A recent deal that will see the Nokia Corporation (NYSE:NOK) (BIT:NOK1V) (HEL:NOK1V) smartphone business become part of Micrososft Corporation (NASDAQ:MSFT) had some very specific things to say about the company’s use of its own brand. The terms of the deal gave the “Lumia” and “Asha” brands to Microsoft and licensed the “Nokia” name for feature phones for a decade. After 2015 ends Nokia will be allowed to use its own name on mobile devices once more.

Nokia

A new report from ABG Sundal Collier, the Norwegian Investment Bank that has been doing stellar coverage on post-mobile Nokia Corporation (NYSE:NOK) (BIT:NOK1V) (HEL:NOK1V), says the Finnish handset maker is “destined to exploit its (still) coveted brand.” The report goes on to look at what the company’s brand might be worth by 2016.

Nokia returns to mobile

Microsoft Corporation (NASDAQ:MSFT) will sell smartphones under the Lumia and Asha names for as long as it wants, and a legacy deal will see the company continue to sell Nokia feature phones. The Nokia Corporation (NYSE:NOK) (BIT:NOK1V) (HEL:NOK1V) is still a strong one in mobile, and a business that sits on an asset like that isn’t much of a business.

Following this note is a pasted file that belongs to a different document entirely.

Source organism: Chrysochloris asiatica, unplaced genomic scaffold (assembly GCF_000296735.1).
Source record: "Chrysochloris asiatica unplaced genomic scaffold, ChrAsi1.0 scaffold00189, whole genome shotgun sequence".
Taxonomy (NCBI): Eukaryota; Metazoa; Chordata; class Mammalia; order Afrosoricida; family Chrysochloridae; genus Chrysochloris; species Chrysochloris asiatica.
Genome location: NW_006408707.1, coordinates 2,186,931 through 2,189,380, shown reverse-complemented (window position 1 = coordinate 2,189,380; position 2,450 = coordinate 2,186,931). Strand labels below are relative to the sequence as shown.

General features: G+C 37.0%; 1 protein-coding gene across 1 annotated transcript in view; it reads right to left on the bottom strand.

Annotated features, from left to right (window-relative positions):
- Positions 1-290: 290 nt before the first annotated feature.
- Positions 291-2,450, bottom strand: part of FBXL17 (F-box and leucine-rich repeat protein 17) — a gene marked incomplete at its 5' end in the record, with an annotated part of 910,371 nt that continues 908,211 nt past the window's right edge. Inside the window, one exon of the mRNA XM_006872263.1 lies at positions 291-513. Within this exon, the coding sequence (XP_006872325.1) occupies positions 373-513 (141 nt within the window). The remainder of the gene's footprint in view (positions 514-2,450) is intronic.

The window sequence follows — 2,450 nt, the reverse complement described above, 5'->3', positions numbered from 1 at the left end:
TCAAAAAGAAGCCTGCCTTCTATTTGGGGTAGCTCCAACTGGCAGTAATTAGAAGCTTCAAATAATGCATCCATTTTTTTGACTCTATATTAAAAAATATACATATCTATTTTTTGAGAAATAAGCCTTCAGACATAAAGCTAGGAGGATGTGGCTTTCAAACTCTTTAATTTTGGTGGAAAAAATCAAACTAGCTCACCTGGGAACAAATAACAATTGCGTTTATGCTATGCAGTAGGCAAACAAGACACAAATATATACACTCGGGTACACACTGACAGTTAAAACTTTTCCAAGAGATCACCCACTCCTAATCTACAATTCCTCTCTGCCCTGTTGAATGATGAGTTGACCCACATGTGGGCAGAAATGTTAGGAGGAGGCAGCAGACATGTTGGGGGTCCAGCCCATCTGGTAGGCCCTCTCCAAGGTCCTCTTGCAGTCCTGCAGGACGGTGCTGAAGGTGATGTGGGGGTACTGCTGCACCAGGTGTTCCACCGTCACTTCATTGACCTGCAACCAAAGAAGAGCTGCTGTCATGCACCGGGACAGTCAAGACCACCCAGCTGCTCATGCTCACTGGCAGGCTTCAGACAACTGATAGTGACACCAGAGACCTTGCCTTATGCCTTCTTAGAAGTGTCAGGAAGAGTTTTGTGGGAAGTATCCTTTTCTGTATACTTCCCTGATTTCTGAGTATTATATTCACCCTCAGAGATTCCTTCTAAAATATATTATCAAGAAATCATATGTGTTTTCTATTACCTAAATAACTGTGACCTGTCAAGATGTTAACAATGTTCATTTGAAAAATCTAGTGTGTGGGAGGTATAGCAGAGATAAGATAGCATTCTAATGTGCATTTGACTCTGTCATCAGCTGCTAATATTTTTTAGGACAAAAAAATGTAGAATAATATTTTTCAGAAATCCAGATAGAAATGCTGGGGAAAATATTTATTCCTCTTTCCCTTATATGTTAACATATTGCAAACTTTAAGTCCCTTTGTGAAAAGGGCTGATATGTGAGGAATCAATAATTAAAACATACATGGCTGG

Nokia will likely not move into the mobile business itself in 2016. It’s seen too much pain and suffering, and the business is an expensive one to get into. There are other options, however, and ABG Sundal Collier takes a look at the likely reward.

There are three major options, Nokia Corporation (NYSE:NOK) (BIT:NOK1V) (HEL:NOK1V) could enter the mobile market, by building a new business or reselling third part products, it could sell the brand to Microsoft, or it could license the brand to a third party device maker. The third option is probably the most interesting, and it could be the most lucrative for Nokia.

Nokia sells to China

The next two years will see the rise of a huge number of new Chinese companies who are specializing in Android phones for that market. When BlackBerry Ltd (NASDAQ:BBRY) (TSE:BB) went up for sale Chinese companies Huawei and Lenovo were at the top of many guess lists for buyers. Neither of them took that opportunity, but the Nokia brand may be a better bet.

The ABG Sundal Collier report estimates that a licensing deal could add €300 million to profits at Nokia Corporation (NYSE:NOK) (BIT:NOK1V) (HEL:NOK1V). A Chinese company looking to hit the lucrative U.S. market, but looking for a cheaper way to introduce its brand, could easily go for the deal.